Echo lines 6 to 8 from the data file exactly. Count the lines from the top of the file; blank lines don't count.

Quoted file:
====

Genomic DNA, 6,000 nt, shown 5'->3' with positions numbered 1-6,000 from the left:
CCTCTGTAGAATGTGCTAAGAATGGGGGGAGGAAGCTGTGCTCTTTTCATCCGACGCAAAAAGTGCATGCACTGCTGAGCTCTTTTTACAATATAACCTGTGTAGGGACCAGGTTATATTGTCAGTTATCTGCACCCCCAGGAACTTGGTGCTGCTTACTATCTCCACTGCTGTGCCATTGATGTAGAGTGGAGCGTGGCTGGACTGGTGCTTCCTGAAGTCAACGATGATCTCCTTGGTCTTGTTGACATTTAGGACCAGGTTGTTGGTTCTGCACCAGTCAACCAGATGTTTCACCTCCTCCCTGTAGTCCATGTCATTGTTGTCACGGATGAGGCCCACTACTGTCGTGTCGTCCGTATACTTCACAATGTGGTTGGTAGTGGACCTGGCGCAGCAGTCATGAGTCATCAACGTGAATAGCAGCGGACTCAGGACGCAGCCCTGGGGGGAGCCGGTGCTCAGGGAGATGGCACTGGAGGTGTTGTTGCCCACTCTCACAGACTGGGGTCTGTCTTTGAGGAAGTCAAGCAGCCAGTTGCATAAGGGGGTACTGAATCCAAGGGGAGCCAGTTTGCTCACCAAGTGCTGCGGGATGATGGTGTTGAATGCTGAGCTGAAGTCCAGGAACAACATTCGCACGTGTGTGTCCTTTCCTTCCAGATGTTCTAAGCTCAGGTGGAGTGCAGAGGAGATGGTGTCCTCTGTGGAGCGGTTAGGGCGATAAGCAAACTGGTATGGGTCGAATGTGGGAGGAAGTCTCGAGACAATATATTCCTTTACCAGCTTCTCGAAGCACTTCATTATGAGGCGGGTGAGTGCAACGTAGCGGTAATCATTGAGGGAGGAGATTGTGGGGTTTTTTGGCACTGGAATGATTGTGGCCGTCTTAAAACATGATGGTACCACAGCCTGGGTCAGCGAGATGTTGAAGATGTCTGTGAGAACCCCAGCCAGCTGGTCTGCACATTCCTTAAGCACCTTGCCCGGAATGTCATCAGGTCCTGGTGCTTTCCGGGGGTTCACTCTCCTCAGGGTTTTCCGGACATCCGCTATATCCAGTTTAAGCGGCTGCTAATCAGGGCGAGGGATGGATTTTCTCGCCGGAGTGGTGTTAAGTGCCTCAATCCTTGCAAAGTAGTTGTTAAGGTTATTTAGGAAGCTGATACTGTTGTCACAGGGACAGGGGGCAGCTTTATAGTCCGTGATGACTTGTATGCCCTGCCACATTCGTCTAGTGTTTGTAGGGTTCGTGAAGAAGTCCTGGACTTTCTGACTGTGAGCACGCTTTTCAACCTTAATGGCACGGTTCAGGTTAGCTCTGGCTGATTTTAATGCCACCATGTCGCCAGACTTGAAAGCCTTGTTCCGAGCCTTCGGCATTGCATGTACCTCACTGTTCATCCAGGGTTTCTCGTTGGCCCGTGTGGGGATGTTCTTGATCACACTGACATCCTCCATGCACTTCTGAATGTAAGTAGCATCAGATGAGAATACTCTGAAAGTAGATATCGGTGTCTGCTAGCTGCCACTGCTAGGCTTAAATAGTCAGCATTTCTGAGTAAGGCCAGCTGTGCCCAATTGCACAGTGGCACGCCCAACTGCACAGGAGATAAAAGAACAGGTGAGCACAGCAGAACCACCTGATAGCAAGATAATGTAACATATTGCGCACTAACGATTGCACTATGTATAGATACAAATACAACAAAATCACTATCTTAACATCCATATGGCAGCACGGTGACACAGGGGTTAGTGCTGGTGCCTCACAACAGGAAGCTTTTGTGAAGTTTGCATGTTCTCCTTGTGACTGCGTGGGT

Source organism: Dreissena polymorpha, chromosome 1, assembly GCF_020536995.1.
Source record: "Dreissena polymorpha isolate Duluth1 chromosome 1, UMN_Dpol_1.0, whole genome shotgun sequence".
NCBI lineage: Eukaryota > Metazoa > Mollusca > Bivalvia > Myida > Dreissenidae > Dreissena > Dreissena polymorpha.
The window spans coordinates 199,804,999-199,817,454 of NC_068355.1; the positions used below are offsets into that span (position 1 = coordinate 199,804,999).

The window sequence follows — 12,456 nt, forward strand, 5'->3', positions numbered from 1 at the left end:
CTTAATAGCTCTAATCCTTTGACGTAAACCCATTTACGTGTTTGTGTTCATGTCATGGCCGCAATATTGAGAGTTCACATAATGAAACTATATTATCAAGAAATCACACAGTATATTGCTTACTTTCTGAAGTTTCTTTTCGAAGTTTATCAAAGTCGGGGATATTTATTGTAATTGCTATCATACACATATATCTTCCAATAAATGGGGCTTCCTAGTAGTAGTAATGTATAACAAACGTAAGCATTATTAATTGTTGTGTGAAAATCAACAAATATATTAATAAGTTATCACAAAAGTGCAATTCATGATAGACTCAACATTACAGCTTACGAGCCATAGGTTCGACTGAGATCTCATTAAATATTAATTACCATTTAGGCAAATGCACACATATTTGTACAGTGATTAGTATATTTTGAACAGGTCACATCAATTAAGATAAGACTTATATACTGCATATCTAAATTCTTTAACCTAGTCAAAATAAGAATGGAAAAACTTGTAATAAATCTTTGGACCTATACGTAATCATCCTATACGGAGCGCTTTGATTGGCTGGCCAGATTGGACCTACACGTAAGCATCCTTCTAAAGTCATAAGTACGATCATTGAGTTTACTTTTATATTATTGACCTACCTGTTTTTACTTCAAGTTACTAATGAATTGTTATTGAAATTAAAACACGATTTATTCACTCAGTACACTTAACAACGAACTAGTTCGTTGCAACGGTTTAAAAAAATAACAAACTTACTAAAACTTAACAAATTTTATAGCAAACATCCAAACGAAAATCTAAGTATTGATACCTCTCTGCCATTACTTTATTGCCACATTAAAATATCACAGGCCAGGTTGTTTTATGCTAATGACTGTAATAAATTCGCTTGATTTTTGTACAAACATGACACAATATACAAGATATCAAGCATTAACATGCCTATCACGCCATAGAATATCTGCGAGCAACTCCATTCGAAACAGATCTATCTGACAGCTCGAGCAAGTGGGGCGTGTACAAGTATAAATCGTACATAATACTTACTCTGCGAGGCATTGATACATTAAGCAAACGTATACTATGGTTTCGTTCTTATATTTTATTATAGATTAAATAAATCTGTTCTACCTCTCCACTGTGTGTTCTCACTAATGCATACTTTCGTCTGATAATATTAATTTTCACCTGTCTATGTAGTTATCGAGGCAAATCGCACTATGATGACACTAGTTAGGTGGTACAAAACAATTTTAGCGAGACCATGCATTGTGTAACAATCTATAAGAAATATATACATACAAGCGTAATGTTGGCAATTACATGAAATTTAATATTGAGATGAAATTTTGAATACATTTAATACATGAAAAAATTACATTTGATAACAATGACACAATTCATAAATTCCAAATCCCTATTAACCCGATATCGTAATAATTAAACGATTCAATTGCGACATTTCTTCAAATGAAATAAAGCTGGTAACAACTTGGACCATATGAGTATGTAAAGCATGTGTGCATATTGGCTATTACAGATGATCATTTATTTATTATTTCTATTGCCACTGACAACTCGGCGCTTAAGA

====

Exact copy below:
The window spans coordinates 199,804,999-199,817,454 of NC_068355.1; the positions used below are offsets into that span (position 1 = coordinate 199,804,999).

The window sequence follows — 12,456 nt, forward strand, 5'->3', positions numbered from 1 at the left end:
CTTAATAGCTCTAATCCTTTGACGTAAACCCATTTACGTGTTTGTGTTCATGTCATGGCCGCAATATTGAGAGTTCACATAATGAAACTATATTATCAAGAAATCACACAGTATATTGCTTACTTTCTGAAGTTTCTTTTCGAAGTTTATCAAAGTCGGGGATATTTATTGTAATTGCTATCATACACATATATCTTCCAATAAATGGGGCTTCCTAGTAGTAGTAATGTATAACAAACGTAAGCATTATTAATTGTTGTGTGAAAATCAACAAATATATTAATAAGTTATCACAAAAGTGCAATTCATGATAGACTCAACATTACAGCTTACGAGCCATAGGTTCGACTGAGATCTCATTAAATATTAATTACCATTTAGGCAAATGCACACATATTTGTACAGTGATTAGTATATTTTGAACAGGTCACATCAATTAAGATAAGACTTATATACTGCATATCTAAATTCTTTAACCTAGTCAAAATAAGAATGGAAAAACTTGTAATAAATCTTTGGACCTATACGTAATCATCCTATACGGAGCGCTTTGATTGGCTGGCCAGATTGGACCTACACGTAAGCATCCTTCTAAAGTCATAAGTACGATCATTGAGTTTACTTTTATATTATTGACCTACCTGTTTTTACTTCAAGTTACTAATGAATTGTTATTGAAATTAAAACACGATTTATTCACTCAGTACACTTAACAACGAACTAGTTCGTTGCAACGGTTTAAAAAAATAACAAACTTACTAAAACTTAACAAATTTTATAGCAAACATCCAAACGAAAATCTAAGTATTGATACCTCTCTGCCATTACTTTATTGCCACATTAAAATATCACAGGCCAGGTTGTTTTATGCTAATGACTGTAATAAATTCGCTTGATTTTTGTACAAACATGACACAATATACAAGATATCAAGCATTAACATGCCTATCACGCCATAGAATATCTGCGAGCAACTCCATTCGAAACAGATCTATCTGACAGCTCGAGCAAGTGGGGCGTGTACAAGTATAAATCGTACATAATACTTACTCTGCGAGGCATTGATACATTAAGCAAACGTATACTATGGTTTCGTTCTTATATTTTATTATAGATTAAATAAATCTGTTCTACCTCTCCACTGTGTGTTCTCACTAATGCATACTTTCGTCTGATAATATTAATTTTCACCTGTCTATGTAGTTATCGAGGCAAATCGCACTATGATGACACTAGTTAGGTGGTACAAAACAATTTTAGCGAGACCATGCATTGTGTAACAATCTATAAGAAATATATACATACAAGCGTAATGTTGGCAATTACATGAAATTTAATATTGAGATGAAATTTTGAATACATTTAATACATGAAAAAATTACATTTGATAACAATGACACAATTCATAAATTCCAAATCCCTATTAACCCGATATCGTAATAATTAAACGATTCAATTGCGACATTTCTTCAAATGAAATAAAGCTGGTAACAACTTGGACCATATGAGTATGTAAAGCATGTGTGCATATTGGCTATTACAGATGATCATTTATTTATTATTTCTATTGCCACTGACAACTCGGCGCTTAAGA